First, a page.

Why not? Every "explanation" is phrased in terms of other abstractions - eventually reaching the axioms - nothing more than assumptions. So a scientific explanation never really explains anything either in the sense you mean.
No, the difference is much more basic than that. Scientific explanations are constrained by chains of causal reasoning and mechanisms of action and effect. They make testable predictions. If you could constrain supernatural explanations by knowable, testable laws and predictions, they would cease to be supernatural and become scientific. You could give answers to all my other hypotheticals, but you would be making them up too, because if you could rely on evidence to show them that would imply that they are scientifically tractable, rule-governed, physically consequential, and therefore not supernatural.

So it is clear to me that supernatural agencies must be an aspect of reality, this is an important deduction to be able to make about reality.
It is neither a deduction nor is it important. Even if there could not ever be a scientific explanation, that would not imply anything supernatural. It would merely imply we'd found the limits of causal reasoning.

Yes there are a range of related questions but the presence of these questions does not invalidate the deduction that the universe arose supernaturally.
They show that the supernatural explanation isn't one. If you can answer these questions with evidence then your hypothesis is not supernatural. If you can't, if your statement as no mechanical content, makes no testable predictions, it is meaningless and empty, devoid of explanatory power.

Like you make up the dogma that the material is all there is? that the material universe existed before it existed?
I am the only one in this debate who has had the courage to say he does not know. You are the one asserting that you know that supernatural entities exist. I'm not immune to evidence: if Jesus rose and brought the dead back to life in my presence I'd probably find religion. But you're not offering anything other than "dunno, magic I guess."

1. All scientific theories in physics refer to physical quantities.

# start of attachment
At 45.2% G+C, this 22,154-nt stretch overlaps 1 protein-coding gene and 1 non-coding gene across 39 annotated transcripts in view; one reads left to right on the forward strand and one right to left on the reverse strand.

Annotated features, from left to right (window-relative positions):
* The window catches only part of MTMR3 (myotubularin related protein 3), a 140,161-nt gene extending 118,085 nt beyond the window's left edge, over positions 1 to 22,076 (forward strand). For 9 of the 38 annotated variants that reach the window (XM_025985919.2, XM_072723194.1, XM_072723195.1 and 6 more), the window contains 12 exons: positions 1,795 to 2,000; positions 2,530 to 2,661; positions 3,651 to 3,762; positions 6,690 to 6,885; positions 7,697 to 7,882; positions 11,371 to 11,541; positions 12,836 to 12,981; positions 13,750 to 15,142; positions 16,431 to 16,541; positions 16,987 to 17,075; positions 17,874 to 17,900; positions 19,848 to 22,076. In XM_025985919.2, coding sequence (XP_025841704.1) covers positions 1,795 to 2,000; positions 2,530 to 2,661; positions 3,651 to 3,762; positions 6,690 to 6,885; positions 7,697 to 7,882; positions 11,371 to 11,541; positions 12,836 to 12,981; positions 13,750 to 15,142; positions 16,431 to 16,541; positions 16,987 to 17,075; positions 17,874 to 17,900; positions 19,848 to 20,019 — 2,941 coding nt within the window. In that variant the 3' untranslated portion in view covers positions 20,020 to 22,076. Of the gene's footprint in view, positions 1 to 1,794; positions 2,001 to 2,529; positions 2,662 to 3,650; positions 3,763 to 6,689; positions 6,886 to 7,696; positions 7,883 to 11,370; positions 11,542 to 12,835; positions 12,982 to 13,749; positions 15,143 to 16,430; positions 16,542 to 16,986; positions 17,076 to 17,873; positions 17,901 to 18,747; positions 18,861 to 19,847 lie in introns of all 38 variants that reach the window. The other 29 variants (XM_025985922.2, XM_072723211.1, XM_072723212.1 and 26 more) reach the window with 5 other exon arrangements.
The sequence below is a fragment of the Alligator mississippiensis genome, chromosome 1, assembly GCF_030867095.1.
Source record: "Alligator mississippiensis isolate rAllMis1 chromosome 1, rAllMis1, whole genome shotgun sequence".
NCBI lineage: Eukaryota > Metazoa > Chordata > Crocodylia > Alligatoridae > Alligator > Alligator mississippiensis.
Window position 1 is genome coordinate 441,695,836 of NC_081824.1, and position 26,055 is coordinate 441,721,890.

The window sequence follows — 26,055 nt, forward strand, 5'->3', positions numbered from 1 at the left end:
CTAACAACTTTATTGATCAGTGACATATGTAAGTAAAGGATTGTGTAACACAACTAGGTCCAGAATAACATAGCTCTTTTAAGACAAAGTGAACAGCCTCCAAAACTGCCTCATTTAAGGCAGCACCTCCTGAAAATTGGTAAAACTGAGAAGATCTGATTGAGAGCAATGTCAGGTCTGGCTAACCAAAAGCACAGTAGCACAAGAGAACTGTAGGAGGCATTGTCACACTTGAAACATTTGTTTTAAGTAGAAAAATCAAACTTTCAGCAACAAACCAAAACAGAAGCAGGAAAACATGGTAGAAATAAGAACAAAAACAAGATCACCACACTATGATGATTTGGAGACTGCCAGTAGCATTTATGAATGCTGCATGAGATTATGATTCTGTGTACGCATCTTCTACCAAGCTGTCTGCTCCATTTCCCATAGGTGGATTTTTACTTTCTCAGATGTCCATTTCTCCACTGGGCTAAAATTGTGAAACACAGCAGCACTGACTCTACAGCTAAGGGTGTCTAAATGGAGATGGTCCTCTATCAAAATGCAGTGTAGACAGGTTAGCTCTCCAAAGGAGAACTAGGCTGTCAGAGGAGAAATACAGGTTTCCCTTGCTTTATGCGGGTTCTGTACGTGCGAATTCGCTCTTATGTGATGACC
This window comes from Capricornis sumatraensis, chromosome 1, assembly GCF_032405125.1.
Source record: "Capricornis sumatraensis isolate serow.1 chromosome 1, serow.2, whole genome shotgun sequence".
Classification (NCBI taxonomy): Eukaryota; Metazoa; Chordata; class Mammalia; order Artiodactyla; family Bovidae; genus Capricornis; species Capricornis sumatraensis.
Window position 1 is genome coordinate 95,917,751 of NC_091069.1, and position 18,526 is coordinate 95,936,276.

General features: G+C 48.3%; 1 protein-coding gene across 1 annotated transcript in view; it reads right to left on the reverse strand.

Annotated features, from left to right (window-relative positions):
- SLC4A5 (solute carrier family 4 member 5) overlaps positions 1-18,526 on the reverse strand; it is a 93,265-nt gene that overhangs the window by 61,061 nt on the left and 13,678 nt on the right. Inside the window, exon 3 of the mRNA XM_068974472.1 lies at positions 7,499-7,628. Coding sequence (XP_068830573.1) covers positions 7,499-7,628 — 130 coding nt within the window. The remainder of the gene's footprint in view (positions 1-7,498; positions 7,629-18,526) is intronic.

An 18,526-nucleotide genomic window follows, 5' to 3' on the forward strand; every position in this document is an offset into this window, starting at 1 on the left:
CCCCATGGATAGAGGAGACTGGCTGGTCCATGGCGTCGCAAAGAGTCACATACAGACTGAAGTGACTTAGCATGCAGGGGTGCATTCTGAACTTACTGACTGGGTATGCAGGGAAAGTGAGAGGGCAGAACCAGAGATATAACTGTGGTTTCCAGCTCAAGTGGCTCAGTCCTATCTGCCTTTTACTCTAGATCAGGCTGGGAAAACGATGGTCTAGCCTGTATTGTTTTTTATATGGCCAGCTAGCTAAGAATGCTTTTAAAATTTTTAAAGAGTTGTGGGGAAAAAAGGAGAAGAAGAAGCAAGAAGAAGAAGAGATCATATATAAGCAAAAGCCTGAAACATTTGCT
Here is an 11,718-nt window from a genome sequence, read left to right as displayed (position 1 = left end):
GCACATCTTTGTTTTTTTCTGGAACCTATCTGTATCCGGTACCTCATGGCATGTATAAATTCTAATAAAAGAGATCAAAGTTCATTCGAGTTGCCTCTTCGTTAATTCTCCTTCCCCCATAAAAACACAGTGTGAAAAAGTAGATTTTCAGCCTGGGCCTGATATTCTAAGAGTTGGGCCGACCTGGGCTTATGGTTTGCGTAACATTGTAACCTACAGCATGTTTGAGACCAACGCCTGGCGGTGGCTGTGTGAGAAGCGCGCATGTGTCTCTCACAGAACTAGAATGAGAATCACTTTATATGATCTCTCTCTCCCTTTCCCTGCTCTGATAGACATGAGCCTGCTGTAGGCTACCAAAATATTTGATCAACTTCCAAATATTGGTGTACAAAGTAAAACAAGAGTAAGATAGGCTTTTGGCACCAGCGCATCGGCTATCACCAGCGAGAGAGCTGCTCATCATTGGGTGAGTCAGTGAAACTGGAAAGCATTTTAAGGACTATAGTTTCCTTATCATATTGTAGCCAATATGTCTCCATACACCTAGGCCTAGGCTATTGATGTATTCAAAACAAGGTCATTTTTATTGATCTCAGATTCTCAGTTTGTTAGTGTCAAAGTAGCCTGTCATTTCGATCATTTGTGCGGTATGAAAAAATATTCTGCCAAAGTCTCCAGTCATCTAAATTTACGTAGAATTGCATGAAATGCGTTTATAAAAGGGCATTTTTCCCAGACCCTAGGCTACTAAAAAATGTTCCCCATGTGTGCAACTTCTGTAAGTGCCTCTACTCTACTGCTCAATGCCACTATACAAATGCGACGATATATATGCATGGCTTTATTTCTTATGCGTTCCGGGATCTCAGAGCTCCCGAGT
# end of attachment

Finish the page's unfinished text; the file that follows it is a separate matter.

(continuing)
All scientific theories describe the universe, either past, present, or future.
2. A theory that explains the presence of all matter could not refer to physical quantities.
Many theories describe the universe before the existence of matter.
3. Any explanation that does not refer to physical quantities is a supernatural explanation.
Disagree, see everything above.

You do have faith - all theories in physics rest upon axioms - these are taken to be true as-is - that is faith, if you can cite a theory that does not rest upon axioms then I will concede this point.
I do not in principle presume that the material is all there is. But I do know that the material exists, and not that the supernatural does. Given the choice between presuming that quantum foam or a prime mover I choose the quantum foam, because our physics has revealed that it exists, and therefore I don't need to create an additional entity. But even if I didn't have any of these possible explanations to fall back on, I wouldn't take that as warrant to say "anything follows, therefore the invisible space wizard is responsible."

I must go make dinner. I'm having fun in this discussion! Thanks for replying. I ran up against the word limit, though, so I was briefer than I wanted to be.
Dirty.Harry
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5/9/2013 11:01:09 AM
Posted: 3 years ago
To Kohadril.

The forum editor limits posts to 8,000 chars so I must reply without including much of what we've said so far, I wish the forum could be improved in some areas including this one, here goes:

If I did propose "it was magic" then the validity of that would depend upon what supporting arguments I give. My argument for a supernatural cause is sound because it rests upon a process of elimination - since it is logically impossible to postulate a material explanation for the presence of material (try writing even a hypothetical set of equations that do not refer to physical quantities!) we are left with only one choice - a non-material "supernatural" explanation fits the observed facts very well.

The question "why is there a supernatural agency" rather than nothing is a fine question but the fact that we can ask that question does not weaken my argument, just because a answer raises further questions does not mean the answer must therefore be wrong.